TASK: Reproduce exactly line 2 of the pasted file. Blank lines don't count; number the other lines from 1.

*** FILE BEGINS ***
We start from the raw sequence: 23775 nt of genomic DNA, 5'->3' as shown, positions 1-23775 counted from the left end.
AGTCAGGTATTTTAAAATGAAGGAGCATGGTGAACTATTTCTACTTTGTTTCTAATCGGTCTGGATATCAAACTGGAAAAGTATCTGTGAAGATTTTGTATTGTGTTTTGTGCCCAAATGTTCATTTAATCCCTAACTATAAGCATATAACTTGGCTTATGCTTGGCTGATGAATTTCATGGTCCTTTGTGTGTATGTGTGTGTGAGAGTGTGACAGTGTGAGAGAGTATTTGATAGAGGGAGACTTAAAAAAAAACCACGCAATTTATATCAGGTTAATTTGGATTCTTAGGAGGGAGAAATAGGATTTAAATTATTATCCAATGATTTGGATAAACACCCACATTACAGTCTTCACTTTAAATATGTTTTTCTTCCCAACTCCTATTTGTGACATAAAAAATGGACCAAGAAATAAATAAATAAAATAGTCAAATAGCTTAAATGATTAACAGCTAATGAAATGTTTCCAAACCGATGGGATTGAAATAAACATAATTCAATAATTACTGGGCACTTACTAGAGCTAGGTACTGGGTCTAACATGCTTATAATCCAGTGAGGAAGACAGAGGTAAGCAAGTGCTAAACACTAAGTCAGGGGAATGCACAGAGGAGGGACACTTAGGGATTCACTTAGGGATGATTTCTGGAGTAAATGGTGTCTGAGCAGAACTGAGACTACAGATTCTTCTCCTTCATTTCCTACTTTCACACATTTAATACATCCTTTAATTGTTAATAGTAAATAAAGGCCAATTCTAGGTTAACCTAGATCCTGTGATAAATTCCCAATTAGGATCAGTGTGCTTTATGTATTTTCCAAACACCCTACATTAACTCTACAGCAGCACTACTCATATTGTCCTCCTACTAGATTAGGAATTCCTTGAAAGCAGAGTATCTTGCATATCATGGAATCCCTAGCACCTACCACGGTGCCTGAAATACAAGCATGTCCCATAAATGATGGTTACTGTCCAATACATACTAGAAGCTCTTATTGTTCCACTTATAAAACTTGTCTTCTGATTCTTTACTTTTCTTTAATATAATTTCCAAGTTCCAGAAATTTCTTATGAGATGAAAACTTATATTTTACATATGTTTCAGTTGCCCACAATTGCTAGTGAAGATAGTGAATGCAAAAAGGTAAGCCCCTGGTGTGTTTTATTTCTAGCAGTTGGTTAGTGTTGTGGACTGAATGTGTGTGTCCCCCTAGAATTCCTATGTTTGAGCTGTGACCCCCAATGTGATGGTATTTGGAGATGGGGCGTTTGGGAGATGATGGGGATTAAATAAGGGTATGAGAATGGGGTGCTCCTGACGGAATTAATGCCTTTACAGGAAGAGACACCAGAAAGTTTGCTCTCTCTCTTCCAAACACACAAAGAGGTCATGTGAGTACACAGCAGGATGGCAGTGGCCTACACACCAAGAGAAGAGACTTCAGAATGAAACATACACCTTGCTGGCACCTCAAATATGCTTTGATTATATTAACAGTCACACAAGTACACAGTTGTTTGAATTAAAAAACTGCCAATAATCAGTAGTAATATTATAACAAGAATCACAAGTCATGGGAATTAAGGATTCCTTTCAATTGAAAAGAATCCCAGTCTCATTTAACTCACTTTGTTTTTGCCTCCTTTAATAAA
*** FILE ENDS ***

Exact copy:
AGTCAGGTATTTTAAAATGAAGGAGCATGGTGAACTATTTCTACTTTGTTTCTAATCGGTCTGGATATCAAACTGGAAAAGTATCTGTGAAGATTTTGTATTGTGTTTTGTGCCCAAATGTTCATTTAATCCCTAACTATAAGCATATAACTTGGCTTATGCTTGGCTGATGAATTTCATGGTCCTTTGTGTGTATGTGTGTGTGAGAGTGTGACAGTGTGAGAGAGTATTTGATAGAGGGAGACTTAAAAAAAAACCACGCAATTTATATCAGGTTAATTTGGATTCTTAGGAGGGAGAAATAGGATTTAAATTATTATCCAATGATTTGGATAAACACCCACATTACAGTCTTCACTTTAAATATGTTTTTCTTCCCAACTCCTATTTGTGACATAAAAAATGGACCAAGAAATAAATAAATAAAATAGTCAAATAGCTTAAATGATTAACAGCTAATGAAATGTTTCCAAACCGATGGGATTGAAATAAACATAATTCAATAATTACTGGGCACTTACTAGAGCTAGGTACTGGGTCTAACATGCTTATAATCCAGTGAGGAAGACAGAGGTAAGCAAGTGCTAAACACTAAGTCAGGGGAATGCACAGAGGAGGGACACTTAGGGATTCACTTAGGGATGATTTCTGGAGTAAATGGTGTCTGAGCAGAACTGAGACTACAGATTCTTCTCCTTCATTTCCTACTTTCACACATTTAATACATCCTTTAATTGTTAATAGTAAATAAAGGCCAATTCTAGGTTAACCTAGATCCTGTGATAAATTCCCAATTAGGATCAGTGTGCTTTATGTATTTTCCAAACACCCTACATTAACTCTACAGCAGCACTACTCATATTGTCCTCCTACTAGATTAGGAATTCCTTGAAAGCAGAGTATCTTGCATATCATGGAATCCCTAGCACCTACCACGGTGCCTGAAATACAAGCATGTCCCATAAATGATGGTTACTGTCCAATACATACTAGAAGCTCTTATTGTTCCACTTATAAAACTTGTCTTCTGATTCTTTACTTTTCTTTAATATAATTTCCAAGTTCCAGAAATTTCTTATGAGATGAAAACTTATATTTTACATATGTTTCAGTTGCCCACAATTGCTAGTGAAGATAGTGAATGCAAAAAGGTAAGCCCCTGGTGTGTTTTATTTCTAGCAGTTGGTTAGTGTTGTGGACTGAATGTGTGTGTCCCCCTAGAATTCCTATGTTTGAGCTGTGACCCCCAATGTGATGGTATTTGGAGATGGGGCGTTTGGGAGATGATGGGGATTAAATAAGGGTATGAGAATGGGGTGCTCCTGACGGAATTAATGCCTTTACAGGAAGAGACACCAGAAAGTTTGCTCTCTCTCTTCCAAACACACAAAGAGGTCATGTGAGTACACAGCAGGATGGCAGTGGCCTACACACCAAGAGAAGAGACTTCAGAATGAAACATACACCTTGCTGGCACCTCAAATATGCTTTGATTATATTAACAGTCACACAAGTACACAGTTGTTTGAATTAAAAAACTGCCAATAATCAGTAGTAATATTATAACAAGAATCACAAGTCATGGGAATTAAGGATTCCTTTCAATTGAAAAGAATCCCAGTCTCATTTAACTCACTTTGTTTTTGCCTCCTTTAATAAA